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Leading A Shared Endeavor

hospitals, rising up through the administrative ranks to superintendent—the equivalent of CEO. "I loved the academic medical center environment," says Varnum. Indeed, what drew him to Dartmouth and MHMH was the chance to be in on building an academic medical center from the beginning.

Varnum's predecessor at MHMH, the late William Wilson, had headed Hitchcock for 30 years and was, by all accounts, a superb leader. In fact, employees at all levels who have known both Wilson and Varnum say that Wilson possessed the same qualities of empathy, warmth, sincerity, and genuine interest in people. By the late '70s, with MHMH being transformed from an excellent regional hospital to a core component of an academic medical center, Hennessey and his colleagues were looking for a leader who would bring to the enterprise a breadth of knowledge and experience in an academic setting. They found Varnum, age 38, a 1962 Dartmouth College graduate and a 1964 graduate of the University of Michigan's master's degree program in hospital administration.

In September of 1977, Hennessey boarded a plane for Seattle to interview Varnum, one of two finalists for the MHMH presidency. More than 28 years later, Hennessey still has his notes from that trip and letters of recommendation for Varnum. Clearing his throat and raising a yellowed page to eye level, Hennessey reads the words of a hospital executive who had worked closely with Varnum: "I've known Jim Varnum for a long time. He was already a leader in his late twenties, which is almost unheard of in our field. He is indeed precocious . . . [and] very, very solid in all respects. While he is not flashy, he is extremely dependable. He does not stand out in a crowd. I would describe him as circumspect. His particular strengths are that he is very well educated, very well prepared, and he's very effective in perceiving the cause-effect relationships in a situation and predicting the future with unusual accuracy. He is a person of vision."

Hennessey stops, puts that page aside, and then reads a letter of recommendation from a physician: "Jim Varnum is exactly as he seems. He is unbelievably consistent. He is always warm and cordial, and that's most unusual for the tough position he occupies. Jim projects warmth more skillfully than any of the other administrators I've ever known. Jim Varnum is very quick. He understands what is implied in a situation, as well as what is openly stated. He synthesizes information with great skill."

Hennessey pauses and then reads his own notes from his first meeting with Varnum: "My first impressions of Jim Varnum are very

favorable. He has an infectious smile, a generally warm and sympathetic attitude. He communicates empathy for the other person without in any way overdoing it. He retains not only a sense of maturity and dignity but a professional air. I found him very alert, intelligent, and perceptive in his observations and particularly in his questions about the Dartmouth-Hitchcock Medical Center in our search for Bill Wilson's replacement. Every question he asked me seemed to strike a central fact or nerve about our situation. So it is clear to me that he has been thinking about it and wondering whether it presents the sort of attraction for which he is looking." Hennessey pauses again and then adds, "That was when I first met a man I've now known for 30 years."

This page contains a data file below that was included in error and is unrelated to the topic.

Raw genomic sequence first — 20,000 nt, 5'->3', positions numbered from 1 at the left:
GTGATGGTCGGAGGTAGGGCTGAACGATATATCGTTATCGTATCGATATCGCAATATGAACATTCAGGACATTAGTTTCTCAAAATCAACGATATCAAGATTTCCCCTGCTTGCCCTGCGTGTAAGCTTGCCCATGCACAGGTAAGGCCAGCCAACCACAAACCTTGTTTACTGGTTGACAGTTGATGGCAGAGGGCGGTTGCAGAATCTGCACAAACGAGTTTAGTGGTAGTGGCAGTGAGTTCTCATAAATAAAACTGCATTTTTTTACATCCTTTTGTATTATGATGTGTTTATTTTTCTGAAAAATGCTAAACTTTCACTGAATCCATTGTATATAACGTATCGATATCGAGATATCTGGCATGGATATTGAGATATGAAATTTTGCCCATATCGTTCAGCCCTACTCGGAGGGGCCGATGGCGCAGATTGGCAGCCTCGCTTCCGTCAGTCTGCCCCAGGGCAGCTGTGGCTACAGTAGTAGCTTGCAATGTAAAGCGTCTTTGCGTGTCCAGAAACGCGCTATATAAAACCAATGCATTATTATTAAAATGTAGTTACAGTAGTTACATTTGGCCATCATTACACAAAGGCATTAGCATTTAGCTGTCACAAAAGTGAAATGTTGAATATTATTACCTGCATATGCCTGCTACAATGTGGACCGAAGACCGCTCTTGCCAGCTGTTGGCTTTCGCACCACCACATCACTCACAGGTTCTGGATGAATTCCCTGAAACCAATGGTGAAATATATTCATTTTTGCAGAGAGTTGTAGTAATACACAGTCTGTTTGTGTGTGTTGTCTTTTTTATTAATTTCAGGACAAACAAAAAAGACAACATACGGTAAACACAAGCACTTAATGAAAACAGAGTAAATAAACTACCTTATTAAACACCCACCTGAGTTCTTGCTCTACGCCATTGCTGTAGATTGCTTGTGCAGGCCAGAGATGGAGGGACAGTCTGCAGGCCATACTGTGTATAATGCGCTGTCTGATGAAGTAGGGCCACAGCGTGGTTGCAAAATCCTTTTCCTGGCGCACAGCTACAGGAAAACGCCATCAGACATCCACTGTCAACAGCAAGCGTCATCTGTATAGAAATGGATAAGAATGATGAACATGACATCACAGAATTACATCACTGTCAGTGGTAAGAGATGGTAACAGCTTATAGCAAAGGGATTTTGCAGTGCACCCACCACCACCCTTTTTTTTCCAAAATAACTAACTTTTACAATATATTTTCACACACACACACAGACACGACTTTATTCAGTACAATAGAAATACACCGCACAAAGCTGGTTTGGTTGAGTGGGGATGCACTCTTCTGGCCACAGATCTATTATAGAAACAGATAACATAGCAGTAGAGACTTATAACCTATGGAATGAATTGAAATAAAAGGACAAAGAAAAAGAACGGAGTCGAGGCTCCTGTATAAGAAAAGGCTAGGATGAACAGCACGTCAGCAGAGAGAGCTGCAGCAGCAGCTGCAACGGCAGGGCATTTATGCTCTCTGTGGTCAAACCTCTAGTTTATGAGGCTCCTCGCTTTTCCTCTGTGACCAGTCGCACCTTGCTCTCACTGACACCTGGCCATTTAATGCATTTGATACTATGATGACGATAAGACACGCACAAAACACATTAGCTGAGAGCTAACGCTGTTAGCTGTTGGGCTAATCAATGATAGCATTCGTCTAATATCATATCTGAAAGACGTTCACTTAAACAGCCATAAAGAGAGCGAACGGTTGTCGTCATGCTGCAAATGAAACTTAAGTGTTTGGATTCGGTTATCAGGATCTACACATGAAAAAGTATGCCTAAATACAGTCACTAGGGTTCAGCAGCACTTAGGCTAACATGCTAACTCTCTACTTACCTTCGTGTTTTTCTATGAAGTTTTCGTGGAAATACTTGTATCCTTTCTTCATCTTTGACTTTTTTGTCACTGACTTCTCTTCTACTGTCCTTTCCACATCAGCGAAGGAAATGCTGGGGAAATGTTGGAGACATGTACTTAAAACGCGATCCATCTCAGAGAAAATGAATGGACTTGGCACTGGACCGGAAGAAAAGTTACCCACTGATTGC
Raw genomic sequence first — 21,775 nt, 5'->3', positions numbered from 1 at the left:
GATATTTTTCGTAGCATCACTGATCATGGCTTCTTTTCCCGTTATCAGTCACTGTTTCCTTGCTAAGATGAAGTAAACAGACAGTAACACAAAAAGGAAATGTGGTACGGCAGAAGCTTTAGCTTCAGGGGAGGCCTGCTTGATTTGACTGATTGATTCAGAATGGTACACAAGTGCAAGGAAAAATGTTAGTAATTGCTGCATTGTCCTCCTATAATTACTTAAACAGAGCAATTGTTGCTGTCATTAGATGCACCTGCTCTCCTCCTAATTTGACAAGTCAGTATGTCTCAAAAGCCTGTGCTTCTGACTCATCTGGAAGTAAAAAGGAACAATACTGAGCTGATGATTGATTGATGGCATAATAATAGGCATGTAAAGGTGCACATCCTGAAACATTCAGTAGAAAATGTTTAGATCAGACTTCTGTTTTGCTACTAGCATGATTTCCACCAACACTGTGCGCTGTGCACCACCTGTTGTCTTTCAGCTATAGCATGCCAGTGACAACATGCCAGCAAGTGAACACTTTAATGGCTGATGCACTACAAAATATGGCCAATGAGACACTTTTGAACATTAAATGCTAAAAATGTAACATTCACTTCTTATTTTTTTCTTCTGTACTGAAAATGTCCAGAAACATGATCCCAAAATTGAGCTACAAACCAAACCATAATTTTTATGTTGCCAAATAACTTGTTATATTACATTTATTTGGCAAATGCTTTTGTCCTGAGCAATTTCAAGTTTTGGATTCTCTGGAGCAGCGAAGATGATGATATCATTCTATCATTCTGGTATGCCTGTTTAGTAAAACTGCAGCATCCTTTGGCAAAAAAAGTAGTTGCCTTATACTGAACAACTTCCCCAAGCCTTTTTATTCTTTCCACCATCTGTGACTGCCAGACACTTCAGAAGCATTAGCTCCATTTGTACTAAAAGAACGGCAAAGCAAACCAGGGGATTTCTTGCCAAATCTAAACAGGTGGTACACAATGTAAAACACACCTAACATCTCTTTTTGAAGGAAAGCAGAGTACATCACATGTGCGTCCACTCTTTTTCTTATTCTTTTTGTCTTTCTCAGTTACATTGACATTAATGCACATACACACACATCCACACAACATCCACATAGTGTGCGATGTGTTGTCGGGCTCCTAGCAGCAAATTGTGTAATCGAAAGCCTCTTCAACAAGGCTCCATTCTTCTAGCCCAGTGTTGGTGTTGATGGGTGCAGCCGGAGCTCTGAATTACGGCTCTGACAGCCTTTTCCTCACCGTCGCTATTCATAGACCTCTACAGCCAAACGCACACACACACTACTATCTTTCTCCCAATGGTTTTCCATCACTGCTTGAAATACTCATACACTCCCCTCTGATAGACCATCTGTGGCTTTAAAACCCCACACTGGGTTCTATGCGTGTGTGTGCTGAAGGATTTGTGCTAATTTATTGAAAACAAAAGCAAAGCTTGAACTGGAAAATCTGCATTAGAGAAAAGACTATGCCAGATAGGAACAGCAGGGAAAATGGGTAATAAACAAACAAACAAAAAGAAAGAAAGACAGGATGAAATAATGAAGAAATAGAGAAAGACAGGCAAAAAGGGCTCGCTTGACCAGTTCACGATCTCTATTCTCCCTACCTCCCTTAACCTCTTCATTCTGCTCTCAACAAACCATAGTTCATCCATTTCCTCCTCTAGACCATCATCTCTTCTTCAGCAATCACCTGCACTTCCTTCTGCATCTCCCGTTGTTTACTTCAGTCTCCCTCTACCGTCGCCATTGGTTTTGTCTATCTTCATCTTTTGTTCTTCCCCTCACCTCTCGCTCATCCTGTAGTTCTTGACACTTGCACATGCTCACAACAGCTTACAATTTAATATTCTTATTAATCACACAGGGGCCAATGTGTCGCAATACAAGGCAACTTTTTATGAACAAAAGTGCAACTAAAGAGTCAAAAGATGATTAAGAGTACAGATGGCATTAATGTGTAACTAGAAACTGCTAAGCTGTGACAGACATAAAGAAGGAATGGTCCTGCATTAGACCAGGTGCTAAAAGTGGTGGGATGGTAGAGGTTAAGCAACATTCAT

It turns out DHMC was the "sort of attraction" and challenge Varnum was looking for, and Varnum was the visionary president MHMH sought.

From 1978 to 2006, Varnum guided MHMH's evolution from a regional hospital in Hanover, N.H., to a core component of a nationally known tertiary-care medical center that employs 7,000 people and occupies 225 acres in Lebanon, N.H. Varnum is exceedingly proud of the Lebanon facility—now a national model for innovative hospital design—as well as of what goes on inside it.

This became clear to Dr. Stephen Spielberg, the dean of DMS, when Varnum gave him a personal tour shortly after Spielberg arrived at Dartmouth in 2003. "It was an incredible tour," says Spielberg, "and it reaffirmed for me what Jim had really been able to accomplish. I had never seen the old Mary Hitchcock Memorial Hospital, but I had seen pictures and heard what it was like and the contrast . . . was striking, absolutely remarkable."

Varnum took Spielberg into "the bowels of the institution," the dean recalls. "Repair shops and the power plant. The infrastructure necessary to make the place work. From central supply and pharmacy and all the aspects of a hospital that you don't see." It wasn't the usual CEO tour, but following Varnum around that day, Spielberg got an "enormous sense of what the place was about," he says. "Knowing a little bit about the history" of the decision to move DHMC to Lebanon, and "reading between the lines," Spielberg explains, he got a sense of "just how difficult it must have been to convince people to take the leap of faith to do this. And the leadership that that took at that time made what he was showing me all the more remarkable."

Varnum's leadership has also helped MHMH, and DHMC as a whole, emerge as a regional and national leader on several fronts—such as outcomes reporting, transparency, and nursing

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